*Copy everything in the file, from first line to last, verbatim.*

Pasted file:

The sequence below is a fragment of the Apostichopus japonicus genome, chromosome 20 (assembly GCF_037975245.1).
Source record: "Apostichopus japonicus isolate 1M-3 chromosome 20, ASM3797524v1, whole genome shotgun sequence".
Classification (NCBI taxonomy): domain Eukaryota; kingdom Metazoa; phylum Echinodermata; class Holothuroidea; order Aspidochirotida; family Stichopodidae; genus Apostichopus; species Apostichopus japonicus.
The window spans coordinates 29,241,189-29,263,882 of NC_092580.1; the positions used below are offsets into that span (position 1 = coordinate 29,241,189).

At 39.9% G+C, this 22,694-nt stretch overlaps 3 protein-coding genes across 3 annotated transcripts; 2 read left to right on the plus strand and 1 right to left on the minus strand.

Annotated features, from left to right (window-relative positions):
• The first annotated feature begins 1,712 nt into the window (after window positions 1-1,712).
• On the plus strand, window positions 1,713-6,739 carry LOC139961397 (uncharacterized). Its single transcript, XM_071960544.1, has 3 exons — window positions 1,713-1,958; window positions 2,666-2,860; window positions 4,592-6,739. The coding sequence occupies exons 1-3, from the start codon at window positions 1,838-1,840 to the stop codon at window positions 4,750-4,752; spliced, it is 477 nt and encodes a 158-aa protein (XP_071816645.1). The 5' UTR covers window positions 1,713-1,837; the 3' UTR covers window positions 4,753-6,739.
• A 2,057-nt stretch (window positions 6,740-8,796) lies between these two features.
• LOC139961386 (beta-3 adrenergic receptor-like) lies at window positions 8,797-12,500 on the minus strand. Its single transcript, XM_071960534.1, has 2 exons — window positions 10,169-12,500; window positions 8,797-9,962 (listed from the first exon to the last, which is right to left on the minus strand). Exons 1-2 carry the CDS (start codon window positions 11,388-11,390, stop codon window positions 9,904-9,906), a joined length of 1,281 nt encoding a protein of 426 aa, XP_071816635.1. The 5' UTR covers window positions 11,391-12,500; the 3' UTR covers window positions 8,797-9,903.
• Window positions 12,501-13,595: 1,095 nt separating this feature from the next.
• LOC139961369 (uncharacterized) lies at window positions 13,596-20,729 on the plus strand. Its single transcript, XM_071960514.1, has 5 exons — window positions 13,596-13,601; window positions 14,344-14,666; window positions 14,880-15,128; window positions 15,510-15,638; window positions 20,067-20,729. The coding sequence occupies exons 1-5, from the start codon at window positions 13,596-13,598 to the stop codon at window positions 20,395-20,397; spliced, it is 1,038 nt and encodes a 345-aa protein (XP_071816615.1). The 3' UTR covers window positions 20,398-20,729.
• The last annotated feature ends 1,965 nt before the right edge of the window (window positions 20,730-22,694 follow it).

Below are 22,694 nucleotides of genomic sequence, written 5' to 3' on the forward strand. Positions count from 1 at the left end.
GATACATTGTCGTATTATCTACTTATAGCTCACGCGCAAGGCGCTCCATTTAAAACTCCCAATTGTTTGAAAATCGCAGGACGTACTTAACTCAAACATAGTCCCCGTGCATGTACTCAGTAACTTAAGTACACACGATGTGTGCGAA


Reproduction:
The sequence below is a fragment of the Apostichopus japonicus genome, chromosome 20 (assembly GCF_037975245.1).
Source record: "Apostichopus japonicus isolate 1M-3 chromosome 20, ASM3797524v1, whole genome shotgun sequence".
Classification (NCBI taxonomy): domain Eukaryota; kingdom Metazoa; phylum Echinodermata; class Holothuroidea; order Aspidochirotida; family Stichopodidae; genus Apostichopus; species Apostichopus japonicus.
The window spans coordinates 29,241,189-29,263,882 of NC_092580.1; the positions used below are offsets into that span (position 1 = coordinate 29,241,189).

At 39.9% G+C, this 22,694-nt stretch overlaps 3 protein-coding genes across 3 annotated transcripts; 2 read left to right on the plus strand and 1 right to left on the minus strand.

Annotated features, from left to right (window-relative positions):
• The first annotated feature begins 1,712 nt into the window (after window positions 1-1,712).
• On the plus strand, window positions 1,713-6,739 carry LOC139961397 (uncharacterized). Its single transcript, XM_071960544.1, has 3 exons — window positions 1,713-1,958; window positions 2,666-2,860; window positions 4,592-6,739. The coding sequence occupies exons 1-3, from the start codon at window positions 1,838-1,840 to the stop codon at window positions 4,750-4,752; spliced, it is 477 nt and encodes a 158-aa protein (XP_071816645.1). The 5' UTR covers window positions 1,713-1,837; the 3' UTR covers window positions 4,753-6,739.
• A 2,057-nt stretch (window positions 6,740-8,796) lies between these two features.
• LOC139961386 (beta-3 adrenergic receptor-like) lies at window positions 8,797-12,500 on the minus strand. Its single transcript, XM_071960534.1, has 2 exons — window positions 10,169-12,500; window positions 8,797-9,962 (listed from the first exon to the last, which is right to left on the minus strand). Exons 1-2 carry the CDS (start codon window positions 11,388-11,390, stop codon window positions 9,904-9,906), a joined length of 1,281 nt encoding a protein of 426 aa, XP_071816635.1. The 5' UTR covers window positions 11,391-12,500; the 3' UTR covers window positions 8,797-9,903.
• Window positions 12,501-13,595: 1,095 nt separating this feature from the next.
• LOC139961369 (uncharacterized) lies at window positions 13,596-20,729 on the plus strand. Its single transcript, XM_071960514.1, has 5 exons — window positions 13,596-13,601; window positions 14,344-14,666; window positions 14,880-15,128; window positions 15,510-15,638; window positions 20,067-20,729. The coding sequence occupies exons 1-5, from the start codon at window positions 13,596-13,598 to the stop codon at window positions 20,395-20,397; spliced, it is 1,038 nt and encodes a 345-aa protein (XP_071816615.1). The 3' UTR covers window positions 20,398-20,729.
• The last annotated feature ends 1,965 nt before the right edge of the window (window positions 20,730-22,694 follow it).

Below are 22,694 nucleotides of genomic sequence, written 5' to 3' on the forward strand. Positions count from 1 at the left end.
GATACATTGTCGTATTATCTACTTATAGCTCACGCGCAAGGCGCTCCATTTAAAACTCCCAATTGTTTGAAAATCGCAGGACGTACTTAACTCAAACATAGTCCCCGTGCATGTACTCAGTAACTTAAGTACACACGATGTGTGCGAA